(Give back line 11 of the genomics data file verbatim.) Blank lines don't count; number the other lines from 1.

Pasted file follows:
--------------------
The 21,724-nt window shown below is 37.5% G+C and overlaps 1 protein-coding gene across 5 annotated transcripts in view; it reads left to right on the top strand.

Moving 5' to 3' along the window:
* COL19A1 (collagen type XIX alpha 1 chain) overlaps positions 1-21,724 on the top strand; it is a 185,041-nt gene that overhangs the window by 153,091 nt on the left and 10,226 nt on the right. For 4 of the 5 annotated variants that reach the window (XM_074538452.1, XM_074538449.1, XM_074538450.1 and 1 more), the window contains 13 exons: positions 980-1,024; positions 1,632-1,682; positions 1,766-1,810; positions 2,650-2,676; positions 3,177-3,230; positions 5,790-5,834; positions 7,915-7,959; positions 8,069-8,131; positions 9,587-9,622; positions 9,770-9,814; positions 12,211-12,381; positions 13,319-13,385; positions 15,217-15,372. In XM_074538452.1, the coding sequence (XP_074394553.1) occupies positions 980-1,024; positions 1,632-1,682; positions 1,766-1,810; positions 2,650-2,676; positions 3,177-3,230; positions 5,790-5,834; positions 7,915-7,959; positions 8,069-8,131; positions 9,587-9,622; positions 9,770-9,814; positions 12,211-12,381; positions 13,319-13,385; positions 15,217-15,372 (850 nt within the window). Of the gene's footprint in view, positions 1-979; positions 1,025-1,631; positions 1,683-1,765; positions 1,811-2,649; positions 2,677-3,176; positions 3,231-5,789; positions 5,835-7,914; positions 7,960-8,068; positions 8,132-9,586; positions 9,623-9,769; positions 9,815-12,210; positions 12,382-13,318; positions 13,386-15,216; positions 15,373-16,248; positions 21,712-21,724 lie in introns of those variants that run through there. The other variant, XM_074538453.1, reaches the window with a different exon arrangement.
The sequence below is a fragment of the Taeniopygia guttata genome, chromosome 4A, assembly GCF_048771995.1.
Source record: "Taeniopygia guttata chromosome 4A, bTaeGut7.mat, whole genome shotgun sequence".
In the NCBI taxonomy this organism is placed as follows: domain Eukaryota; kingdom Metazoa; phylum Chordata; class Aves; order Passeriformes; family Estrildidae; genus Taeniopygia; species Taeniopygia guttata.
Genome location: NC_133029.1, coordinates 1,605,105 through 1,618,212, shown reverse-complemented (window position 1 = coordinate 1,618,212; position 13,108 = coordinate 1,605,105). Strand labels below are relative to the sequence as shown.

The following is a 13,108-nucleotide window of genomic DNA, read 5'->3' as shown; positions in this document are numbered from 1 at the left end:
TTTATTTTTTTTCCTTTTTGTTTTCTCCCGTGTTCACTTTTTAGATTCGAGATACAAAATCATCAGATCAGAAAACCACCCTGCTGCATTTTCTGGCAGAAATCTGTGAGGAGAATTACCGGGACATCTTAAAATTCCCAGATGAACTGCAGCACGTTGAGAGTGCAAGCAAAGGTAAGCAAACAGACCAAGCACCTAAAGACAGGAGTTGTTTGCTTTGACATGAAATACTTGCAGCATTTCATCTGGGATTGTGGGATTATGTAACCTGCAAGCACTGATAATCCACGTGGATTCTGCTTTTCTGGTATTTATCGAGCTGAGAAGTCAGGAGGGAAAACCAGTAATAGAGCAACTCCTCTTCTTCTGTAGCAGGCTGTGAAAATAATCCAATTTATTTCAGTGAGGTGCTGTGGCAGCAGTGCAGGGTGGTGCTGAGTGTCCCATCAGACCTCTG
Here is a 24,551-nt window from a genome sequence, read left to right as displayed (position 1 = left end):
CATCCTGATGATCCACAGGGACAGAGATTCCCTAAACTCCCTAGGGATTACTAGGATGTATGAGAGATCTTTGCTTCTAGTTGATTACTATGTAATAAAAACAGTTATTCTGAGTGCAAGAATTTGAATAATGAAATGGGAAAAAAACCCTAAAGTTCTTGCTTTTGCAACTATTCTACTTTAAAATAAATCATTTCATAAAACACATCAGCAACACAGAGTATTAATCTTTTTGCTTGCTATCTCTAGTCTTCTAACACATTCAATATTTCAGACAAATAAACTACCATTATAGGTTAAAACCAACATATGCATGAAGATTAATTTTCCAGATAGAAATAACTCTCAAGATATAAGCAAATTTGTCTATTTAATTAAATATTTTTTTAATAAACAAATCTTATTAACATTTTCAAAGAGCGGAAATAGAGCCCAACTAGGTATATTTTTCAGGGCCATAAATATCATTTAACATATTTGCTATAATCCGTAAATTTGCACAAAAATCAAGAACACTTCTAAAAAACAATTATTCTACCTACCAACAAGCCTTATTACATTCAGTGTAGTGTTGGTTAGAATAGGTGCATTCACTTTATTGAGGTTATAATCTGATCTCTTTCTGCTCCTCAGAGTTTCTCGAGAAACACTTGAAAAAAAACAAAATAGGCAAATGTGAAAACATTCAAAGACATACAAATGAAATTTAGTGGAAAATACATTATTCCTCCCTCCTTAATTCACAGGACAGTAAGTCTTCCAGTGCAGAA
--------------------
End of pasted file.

CATCCTGATGATCCACAGGGACAGAGATTCCCTAAACTCCCTAGGGATTACTAGGATGTATGAGAGATCTTTGCTTCTAGTTGATTACTATGTAATAAAAACAGTTATTCTGAGTGCAAGAATTTGAATAATGAAATGGGAAAAAAACCCTAAAGTTCTTGCTTTTGCAACTATTCTACTTTAAAATAAATCATTTCATAAAACACATCAGCAACACAGAGTATTAATCTTTTTGCTTGCTATCTCTAGTCTTCTAACACATTCAATATTTCAGACAAATAAACTACCATTATAGGTTAAAACCAACATATGCATGAAGATTAATTTTCCAGATAGAAATAACTCTCAAGATATAAGCAAATTTGTCTATTTAATTAAATATTTTTTTAATAAACAAATCTTATTAACATTTTCAAAGAGCGGAAATAGAGCCCAACTAGGTATATTTTTCAGGGCCATAAATATCATTTAACATATTTGCTATAATCCGTAAATTTGCACAAAAATCAAGAACACTTCTAAAAAACAATTATTCTACCTACCAACAAGCCTTATTACATTCAGTGTAGTGTTGGTTAGAATAGGTGCATTCACTTTATTGAGGTTATAATCTGATCTCTTTCTGCTCCTCAGAGTTTCTCGAGAAACACTTGAAAAAAAACAAAATAGGCAAATGTGAAAACATTCAAAGACATACAAATGAAATTTAGTGGAAAATACATTATTCCTCCCTCCTTAATTCACAGGACAGTAAGTCTTCCAGTGCAGAA